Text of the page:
EVERYTHING LISTED UNDER: Healthy Diet

What to Do About Unintentional Weight Loss in Older Adults

By Leslie Kernisan, MD for Next Avenue One of my readers recently sent in this question: Q: My 88-year-old father lives in his own home about 100 miles from us. He’s been living alone since my mother died five years ago. I thought he looked rather thin last time we saw him. I’m starting to feel worried about his nutrition. Should I be concerned? Would you recommend he start drinking a supplement such as Boost or Ensure?
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January 11, 2018

Fun Ways to Burn Off Thanksgiving Dinner

By Linda Melone for Next Avenue Between the turkey, stuffing, cranberry sauce and miles of pies, the average American eats between 3,000 and 4,500 calories on Thanksgiving Day. Considering that the typical, moderately-active woman needs approximately 1,800 calories a day and the average man needs between 2,200 and 2,400, according to the Academy of Nutrition and Dietetics, that’s nearly two days worth of calories in a single meal!
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November 22, 2017

3 Recipes to Capture the Flavors of Fall

ust as autumn has a traditional color palette, classic tastes are also associated with the season: rich pumpkin, tart cranberry, comforting apple and distinctive cinnamon, nutmeg and ginger. The three recipes below wrap fall’s flavors in wonderfully-scented, warming-to-the-soul baked treats. Enjoy!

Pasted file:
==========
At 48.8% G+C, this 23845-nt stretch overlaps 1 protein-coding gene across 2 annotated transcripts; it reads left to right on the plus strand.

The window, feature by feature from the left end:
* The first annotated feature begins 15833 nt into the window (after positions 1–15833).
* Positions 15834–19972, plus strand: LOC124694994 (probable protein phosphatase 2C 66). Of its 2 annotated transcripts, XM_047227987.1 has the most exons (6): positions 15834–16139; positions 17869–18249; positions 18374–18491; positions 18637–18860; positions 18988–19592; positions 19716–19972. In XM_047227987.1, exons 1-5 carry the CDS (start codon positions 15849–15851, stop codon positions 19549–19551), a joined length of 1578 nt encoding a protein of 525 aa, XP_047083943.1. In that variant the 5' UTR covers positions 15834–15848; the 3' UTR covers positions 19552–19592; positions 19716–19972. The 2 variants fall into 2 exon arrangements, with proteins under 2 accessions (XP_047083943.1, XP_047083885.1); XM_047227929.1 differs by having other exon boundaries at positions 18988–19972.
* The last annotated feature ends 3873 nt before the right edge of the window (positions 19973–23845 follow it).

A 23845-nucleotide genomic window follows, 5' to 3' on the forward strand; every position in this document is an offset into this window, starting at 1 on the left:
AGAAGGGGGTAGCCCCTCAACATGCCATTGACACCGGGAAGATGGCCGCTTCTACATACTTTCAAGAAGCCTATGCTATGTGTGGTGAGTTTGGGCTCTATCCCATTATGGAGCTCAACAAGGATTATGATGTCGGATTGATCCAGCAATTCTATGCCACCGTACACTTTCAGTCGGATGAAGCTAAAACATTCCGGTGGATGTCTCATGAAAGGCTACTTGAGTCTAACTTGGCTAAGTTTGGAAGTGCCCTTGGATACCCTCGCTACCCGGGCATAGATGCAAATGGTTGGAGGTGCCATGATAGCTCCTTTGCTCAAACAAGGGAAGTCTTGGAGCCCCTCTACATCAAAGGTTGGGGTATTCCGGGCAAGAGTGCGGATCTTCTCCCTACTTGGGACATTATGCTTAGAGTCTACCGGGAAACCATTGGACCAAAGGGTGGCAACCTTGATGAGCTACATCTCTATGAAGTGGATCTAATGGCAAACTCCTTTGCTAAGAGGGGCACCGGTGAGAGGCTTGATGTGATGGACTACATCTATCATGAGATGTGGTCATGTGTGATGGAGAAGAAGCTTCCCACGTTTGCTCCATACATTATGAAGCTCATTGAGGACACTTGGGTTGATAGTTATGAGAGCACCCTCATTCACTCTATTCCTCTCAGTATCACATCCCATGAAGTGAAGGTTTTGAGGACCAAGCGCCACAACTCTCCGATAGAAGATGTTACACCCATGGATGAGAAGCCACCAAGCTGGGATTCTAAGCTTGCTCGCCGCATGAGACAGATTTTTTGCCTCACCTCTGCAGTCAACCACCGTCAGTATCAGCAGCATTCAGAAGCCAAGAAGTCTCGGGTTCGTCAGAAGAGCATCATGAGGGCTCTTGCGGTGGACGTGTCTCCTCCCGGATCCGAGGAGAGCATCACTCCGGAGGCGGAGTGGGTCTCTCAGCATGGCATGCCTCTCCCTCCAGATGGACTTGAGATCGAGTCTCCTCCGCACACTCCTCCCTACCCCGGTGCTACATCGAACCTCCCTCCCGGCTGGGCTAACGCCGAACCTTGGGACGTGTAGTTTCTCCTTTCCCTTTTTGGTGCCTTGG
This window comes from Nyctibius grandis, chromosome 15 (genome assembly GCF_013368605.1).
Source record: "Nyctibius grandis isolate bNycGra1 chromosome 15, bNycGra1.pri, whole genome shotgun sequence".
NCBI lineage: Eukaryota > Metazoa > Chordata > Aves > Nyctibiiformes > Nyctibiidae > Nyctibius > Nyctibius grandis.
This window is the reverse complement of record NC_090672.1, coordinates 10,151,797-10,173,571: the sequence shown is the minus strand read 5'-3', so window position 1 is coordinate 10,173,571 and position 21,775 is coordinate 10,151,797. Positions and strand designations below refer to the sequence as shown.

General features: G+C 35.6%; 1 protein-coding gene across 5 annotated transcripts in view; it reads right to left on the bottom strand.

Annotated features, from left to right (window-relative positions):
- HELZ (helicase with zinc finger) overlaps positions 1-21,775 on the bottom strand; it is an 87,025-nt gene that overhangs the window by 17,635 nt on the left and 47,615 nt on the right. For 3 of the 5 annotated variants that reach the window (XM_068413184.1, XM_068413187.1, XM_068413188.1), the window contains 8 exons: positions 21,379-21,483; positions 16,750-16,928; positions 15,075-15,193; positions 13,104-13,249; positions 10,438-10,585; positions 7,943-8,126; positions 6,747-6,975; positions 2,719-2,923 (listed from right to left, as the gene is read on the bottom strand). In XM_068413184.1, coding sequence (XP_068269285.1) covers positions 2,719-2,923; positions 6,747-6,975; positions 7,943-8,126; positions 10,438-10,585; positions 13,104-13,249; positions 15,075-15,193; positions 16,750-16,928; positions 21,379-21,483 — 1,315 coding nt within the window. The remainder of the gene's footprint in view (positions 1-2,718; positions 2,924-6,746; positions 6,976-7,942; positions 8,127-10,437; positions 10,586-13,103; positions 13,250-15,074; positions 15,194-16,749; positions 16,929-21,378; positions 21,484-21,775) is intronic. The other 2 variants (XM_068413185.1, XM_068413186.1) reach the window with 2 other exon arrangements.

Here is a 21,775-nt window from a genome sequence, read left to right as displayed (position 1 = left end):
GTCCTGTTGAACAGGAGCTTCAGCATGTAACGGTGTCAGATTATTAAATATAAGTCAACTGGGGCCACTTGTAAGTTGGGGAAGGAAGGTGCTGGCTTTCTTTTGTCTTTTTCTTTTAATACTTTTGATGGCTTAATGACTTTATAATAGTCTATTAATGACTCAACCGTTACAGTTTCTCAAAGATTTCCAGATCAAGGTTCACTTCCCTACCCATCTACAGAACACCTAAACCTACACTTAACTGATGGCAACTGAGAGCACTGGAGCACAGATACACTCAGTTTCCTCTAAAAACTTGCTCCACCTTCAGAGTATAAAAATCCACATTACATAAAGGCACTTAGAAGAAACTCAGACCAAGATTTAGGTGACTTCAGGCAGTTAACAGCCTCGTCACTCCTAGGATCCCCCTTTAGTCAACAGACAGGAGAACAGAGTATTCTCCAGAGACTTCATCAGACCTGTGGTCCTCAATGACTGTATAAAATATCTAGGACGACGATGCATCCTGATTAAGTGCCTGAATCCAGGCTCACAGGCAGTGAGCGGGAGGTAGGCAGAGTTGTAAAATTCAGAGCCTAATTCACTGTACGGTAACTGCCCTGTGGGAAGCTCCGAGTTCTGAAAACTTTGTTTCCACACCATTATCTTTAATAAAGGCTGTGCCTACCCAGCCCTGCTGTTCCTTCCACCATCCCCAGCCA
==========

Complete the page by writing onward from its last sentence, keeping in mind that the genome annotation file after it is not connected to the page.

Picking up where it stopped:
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October 29, 2017

11 Ways to Increase Your Energy

n the commencement address he gave to graduates of Kenyon College in 2005, award-winning novelist David Foster Wallace talked about fish: Two young fish are swimming along when they happen to meet an older fish swimming in the opposite direction. The older fish nods at them and says: ‘Morning, boys. How’s the water?’ The two young fish swim on for a bit. Eventually one of them looks over at the other and says, ‘What the hell is water?’
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October 21, 2017

Caffeinated or Not, Coffee May Help You Live Longer

Both studies, one conducted in the United States, one across 10 European countries, found that people who drank even a single cup of coffee a day — decaf and/or caffeinated — lived longer than people who didn’t drink any coffee. The effects were modest; compared to non-coffee drinkers, those who quaffed the most in the U.S. study, four or more cups a day, had an 18 percent lower risk of dying by its end. But given that half of U.S. adults drink coffee every day, the impact on the population could be substantial.
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August 23, 2017
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